Understanding how your conservatory relates to the Neighbourhood Consultation Scheme

If you are extending, improving or renovating your home then planning permission should always be something that you consider. Failure to ensure that you have the correct permissions could mean that you have to halt your project or that you face penalties from your local council.

What is the Neighbourhood Consultation Scheme?

Applying for planning permission is a lengthy process, which can often cause a headache for those planning in a conservatory or small extension.

With this in mind, during 2013, the NCS was created as an interim measure which means that homeowners planning in rear extensions to their properties may not need to apply for planning permission.

The NCS is only in place until 30th May 2019 and all work must be completed before this date.

How can you comply if you are building a new conservatory?

The majority of conservatories should not require planning permission due to their size; however, there are some homeowners who will want to build a larger extension to their home.

Permitted Development (whereby you don’t need to apply for planning permission) used to only apply to rear extensions up to 4m for detached houses and 3m for terraced or semi-detached properties. However, the NCS doubled this allowance making it now 8m for detached and 6m for terraced and semi-detached properties.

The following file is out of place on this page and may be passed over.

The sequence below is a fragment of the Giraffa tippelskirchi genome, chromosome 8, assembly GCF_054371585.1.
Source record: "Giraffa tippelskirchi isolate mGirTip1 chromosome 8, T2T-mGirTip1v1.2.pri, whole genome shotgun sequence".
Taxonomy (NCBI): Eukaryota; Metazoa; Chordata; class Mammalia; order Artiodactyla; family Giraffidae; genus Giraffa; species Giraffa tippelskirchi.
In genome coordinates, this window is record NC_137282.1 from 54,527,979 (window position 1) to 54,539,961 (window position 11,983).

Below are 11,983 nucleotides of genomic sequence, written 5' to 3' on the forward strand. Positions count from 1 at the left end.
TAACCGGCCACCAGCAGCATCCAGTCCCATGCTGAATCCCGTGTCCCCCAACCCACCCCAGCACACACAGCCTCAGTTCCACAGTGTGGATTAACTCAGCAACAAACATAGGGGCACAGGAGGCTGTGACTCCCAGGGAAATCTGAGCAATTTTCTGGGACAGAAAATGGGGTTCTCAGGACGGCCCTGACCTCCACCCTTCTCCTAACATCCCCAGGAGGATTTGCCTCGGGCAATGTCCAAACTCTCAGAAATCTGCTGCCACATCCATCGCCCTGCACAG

How does the scheme work?

If you believe that your conservatory is going to fall between 4 and 8m in size then you will need to follow the NCS process. Whilst there are still a few steps to keep in mind that relate to this type of permission, it is shorter and less complicated than the planning permission process.

In order to obtain permission through NCS you will need to:
•    Prove the council with a description of your proposal including all dimensions
•    Show a site plan with at least 2 named roads highlighted
•    Provide a block plan to a scale of 1:100 to 1:200 which shows distances to any boundaries and existing properties
•    The addresses of neighbours who are adjoined to your property
•    Contact details for your builder

After you have provided this information, your neighbours will be given notice of the proposed work and are allowed 21 days to object. Should there be no objections and your development meets all of the criteria, it will be approved and you can commence work.

The process is completely free, compared to the rather costly planning permission process.

What about if you are only converting the roof?

Converting the roof of your conservatory to a solid roof can improve the look and functionality of the space. It is advisable, if you are planning to convert the roof of your conservatory that you seek guidance within the NCS from your local authority, all to ensure that you are acting within the regulations.
At Total Roofcare, we are experts in converting conservatories and ensuring that they have the highest quality solid roof installed. Get in touch with us today and discover just why a solid conservatory roof can help, by calling us on 0800 917 5109 or by filling in our contact form.

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